I remember a time when I didn’t regard myself or others as beautiful or ugly; I was simply Busi and they were simply people. Those were the perks of childhood; looking at the world through the untainted glasses of innocence and purity. Unfortunately growth took over and I was introduced to the world’s concept of physical beauty, which in turn led to the discovery of my “ugly”.
Throughout most of my years in primary school, I felt like an ugly duckling amongst my peers. I was the chubby girl with short hair and a confused figure; add to that my bland personality and lack of self confidence.
My insecurity was worsened by my dad’s adamancy to keep my hair short; every other week he would shave my hair in such a way that left me looking more like his son than his daughter. I held back my tears every time I underwent the temporary sex change. He told me that it was the school’s orders, which was quite an insult to my developing intelligence because most of the other girls at school had long hair. Somehow I bought it. This lie was coupled with false promises that I could start growing my hair in the following year. Somehow I bought that too. It was only much later on that I was finally released from the claws of the hair blade. I suspect that this was all part of an evil plan to keep boys away from me. It worked.
Unfortunately, just like the rest of my body, my growing hair was also figuring itself out. I went from being teased about my boyish haircuts to being teased about my uncontrollable fro. I would desperately try to make my bushy hair lie back or tie a pony tail; my failure to achieve the desired results only inspired more jokes about me. It became a norm for me to spend a significant amount of time in front of the mirror trying to make myself look somewhat attractive in the eyes of my peers. I genuinely believed that if I was a little more physically attractive, my life would be perfect.
In the last two years of primary school, my appearance underwent a natural transformation. My hair was now long enough to be combed back and held in a proper pony tail, I was a little less chubby and my body was finally taking up a shape that was acceptable to the community of young teenagers whose opinions defined my existence. I was now sort of attractive, my confidence was still incredibly low, but manageable. The most notable change that came from this slight transformation was the attention I was finally getting from the boys. The problem with that however, is that nobody told me that I wouldn’t necessarily get attention from the guy that I was interested in, and that any other male attention would just be annoying. Plot twist.
High school was more accepting of my looks, which was most likely because I had outgrown some of my awkward and unattractive features by then. I didn’t feel like the ugly duckling at this stage of my life, I just felt unimportant. That was ok; “rather feel like a loser than look like one right?” said my teenage mentality.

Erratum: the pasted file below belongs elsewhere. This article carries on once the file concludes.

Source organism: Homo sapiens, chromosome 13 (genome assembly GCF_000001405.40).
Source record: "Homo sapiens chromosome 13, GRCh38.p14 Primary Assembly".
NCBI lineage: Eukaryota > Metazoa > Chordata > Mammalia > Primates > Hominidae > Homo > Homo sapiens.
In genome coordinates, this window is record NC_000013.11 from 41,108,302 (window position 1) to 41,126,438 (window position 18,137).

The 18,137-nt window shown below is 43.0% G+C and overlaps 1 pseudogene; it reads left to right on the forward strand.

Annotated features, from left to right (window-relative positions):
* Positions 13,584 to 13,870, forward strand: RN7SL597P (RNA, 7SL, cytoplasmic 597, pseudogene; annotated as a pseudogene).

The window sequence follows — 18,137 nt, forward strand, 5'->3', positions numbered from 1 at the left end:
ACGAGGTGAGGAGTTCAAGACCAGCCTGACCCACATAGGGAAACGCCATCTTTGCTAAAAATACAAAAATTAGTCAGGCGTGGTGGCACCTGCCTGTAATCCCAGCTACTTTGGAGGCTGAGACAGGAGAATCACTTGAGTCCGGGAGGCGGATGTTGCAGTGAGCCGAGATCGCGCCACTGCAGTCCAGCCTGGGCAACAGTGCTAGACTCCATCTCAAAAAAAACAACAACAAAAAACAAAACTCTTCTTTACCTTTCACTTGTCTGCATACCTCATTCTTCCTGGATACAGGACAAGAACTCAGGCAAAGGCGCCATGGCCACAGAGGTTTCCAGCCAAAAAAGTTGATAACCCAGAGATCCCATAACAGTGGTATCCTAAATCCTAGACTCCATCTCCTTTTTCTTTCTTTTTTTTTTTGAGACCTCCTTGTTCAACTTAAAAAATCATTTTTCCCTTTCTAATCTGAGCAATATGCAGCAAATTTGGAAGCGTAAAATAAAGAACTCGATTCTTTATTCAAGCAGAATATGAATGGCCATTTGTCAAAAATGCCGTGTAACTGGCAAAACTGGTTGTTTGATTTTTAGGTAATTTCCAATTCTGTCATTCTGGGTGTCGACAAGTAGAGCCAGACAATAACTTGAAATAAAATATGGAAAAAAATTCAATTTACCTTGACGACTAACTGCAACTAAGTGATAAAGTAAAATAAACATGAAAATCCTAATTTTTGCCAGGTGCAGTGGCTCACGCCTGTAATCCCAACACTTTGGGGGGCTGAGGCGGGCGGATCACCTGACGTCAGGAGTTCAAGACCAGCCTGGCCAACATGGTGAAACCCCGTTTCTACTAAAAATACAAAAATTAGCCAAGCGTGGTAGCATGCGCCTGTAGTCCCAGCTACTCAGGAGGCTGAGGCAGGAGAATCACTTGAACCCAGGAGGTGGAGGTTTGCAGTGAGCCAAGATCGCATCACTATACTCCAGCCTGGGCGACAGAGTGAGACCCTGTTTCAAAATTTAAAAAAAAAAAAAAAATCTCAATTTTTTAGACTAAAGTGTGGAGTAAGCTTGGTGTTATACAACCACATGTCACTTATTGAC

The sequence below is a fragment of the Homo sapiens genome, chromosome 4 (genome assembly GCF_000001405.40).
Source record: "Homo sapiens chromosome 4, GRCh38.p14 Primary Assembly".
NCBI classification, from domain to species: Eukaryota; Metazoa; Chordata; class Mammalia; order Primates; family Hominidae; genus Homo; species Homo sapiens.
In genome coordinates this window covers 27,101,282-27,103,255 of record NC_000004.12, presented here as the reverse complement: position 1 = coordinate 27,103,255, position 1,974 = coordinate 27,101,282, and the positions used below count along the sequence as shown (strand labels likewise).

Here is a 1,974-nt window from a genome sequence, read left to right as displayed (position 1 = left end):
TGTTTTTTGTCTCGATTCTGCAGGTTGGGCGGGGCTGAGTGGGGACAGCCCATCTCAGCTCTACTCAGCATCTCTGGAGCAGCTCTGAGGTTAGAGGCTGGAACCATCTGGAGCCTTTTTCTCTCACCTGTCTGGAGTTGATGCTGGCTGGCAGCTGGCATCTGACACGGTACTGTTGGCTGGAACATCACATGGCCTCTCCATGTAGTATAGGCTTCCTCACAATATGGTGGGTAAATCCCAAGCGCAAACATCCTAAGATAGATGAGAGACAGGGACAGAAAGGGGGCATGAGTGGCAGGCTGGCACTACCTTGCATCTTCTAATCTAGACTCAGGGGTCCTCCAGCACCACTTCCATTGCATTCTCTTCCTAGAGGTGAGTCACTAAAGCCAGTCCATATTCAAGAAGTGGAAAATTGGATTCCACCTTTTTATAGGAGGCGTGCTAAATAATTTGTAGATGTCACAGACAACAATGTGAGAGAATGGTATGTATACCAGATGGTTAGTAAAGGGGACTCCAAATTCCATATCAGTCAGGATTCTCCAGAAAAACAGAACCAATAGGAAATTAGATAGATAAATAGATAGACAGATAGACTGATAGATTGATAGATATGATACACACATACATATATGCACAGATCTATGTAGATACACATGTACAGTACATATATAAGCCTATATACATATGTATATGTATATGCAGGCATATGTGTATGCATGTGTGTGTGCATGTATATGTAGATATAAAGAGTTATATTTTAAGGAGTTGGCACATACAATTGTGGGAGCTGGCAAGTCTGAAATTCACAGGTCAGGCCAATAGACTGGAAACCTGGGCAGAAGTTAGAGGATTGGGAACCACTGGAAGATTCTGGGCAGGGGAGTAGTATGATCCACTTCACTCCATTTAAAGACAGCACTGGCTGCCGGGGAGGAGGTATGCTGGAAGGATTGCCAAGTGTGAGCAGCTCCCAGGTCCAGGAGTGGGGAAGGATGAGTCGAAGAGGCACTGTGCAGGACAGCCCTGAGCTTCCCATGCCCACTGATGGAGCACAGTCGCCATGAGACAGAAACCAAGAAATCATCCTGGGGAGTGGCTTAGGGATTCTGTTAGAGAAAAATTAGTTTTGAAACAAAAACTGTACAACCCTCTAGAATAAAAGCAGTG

About three years into high school I was much thinner, my hair was still awesome and my body had finally settled on a good shape. It felt like I was finally achieving society’s standards of beauty, and I was quite chuffed about that. At this point I was getting much more attention from the opposite sex. It was a tad bit awkward because even though they found me attractive, I didn’t necessarily believe in the beauty they claimed I had. Despite this, I appreciated the male attention, it made me feel normal. I was finally able to tell one of those “So there’s this guy…” stories.
A couple of years later I was in University; I always say my life began then because that is when I started coming out of my shell. In the typical school environment you are subjected to the same people and system every day, whereas varsity is more of a diverse world. This diversity allowed me to explore myself and the rest of society; it also exposed me to a variety of looks, and most importantly, other definitions of beauty.
Whose Beauty Is It Anyway?
During my ugly duckling period, I tried to adjust my appearance to a socially constructed system that had no room for my views and feelings, and I suppose that’s where the feeling of being ugly really stemmed from. When I began to earn my pretty girl stripes, it was because my physical appearance was now partially meeting the requirements of the system, and even then my feelings and views were not part of the system’s construct. The idea of physical beauty that I was fed didn’t regard me, but society suggested I regard it.
After receiving the Best Breakthrough Performance Award for her role in 12 Years A Slave at Essence Magazine’s Black Women in Hollywood Luncheon, Lupita Nyong’o said this in her acceptance speech: “I realised that beauty was not a thing that I could acquire or consume, it was something that I just had to be. And what my mother meant when she said you can’t eat beauty was that you can’t rely on how you look to sustain you, what does sustain you is compassion for yourself and for those around you. That kind of beauty enflames the heart and enchants the soul.”
The socially constructed beauty that we have all come to know has never been ours to pursue. It is beauty residing beneath the physical appearance that is truly ours; and that is the beauty that should manifest itself into the physical. Popular beauty does not serve us; it is designed to satisfy ideals that are foreign to our own. Your natural beauty is nothing like the one promoted by the world, but it’s yours and that’s enough; what an honor in fact.
Have you ever paid attention to the dazzling nature of a flower? It doesn’t need to do anything extraordinary to be beautiful; it is beautiful simply because it is. It cannot be anything else other than what it was created to be, nor does it aim to be; it can only ever be the most beautiful version of itself.
Be YOUR beautiful.
Insecurity is ugly, not you
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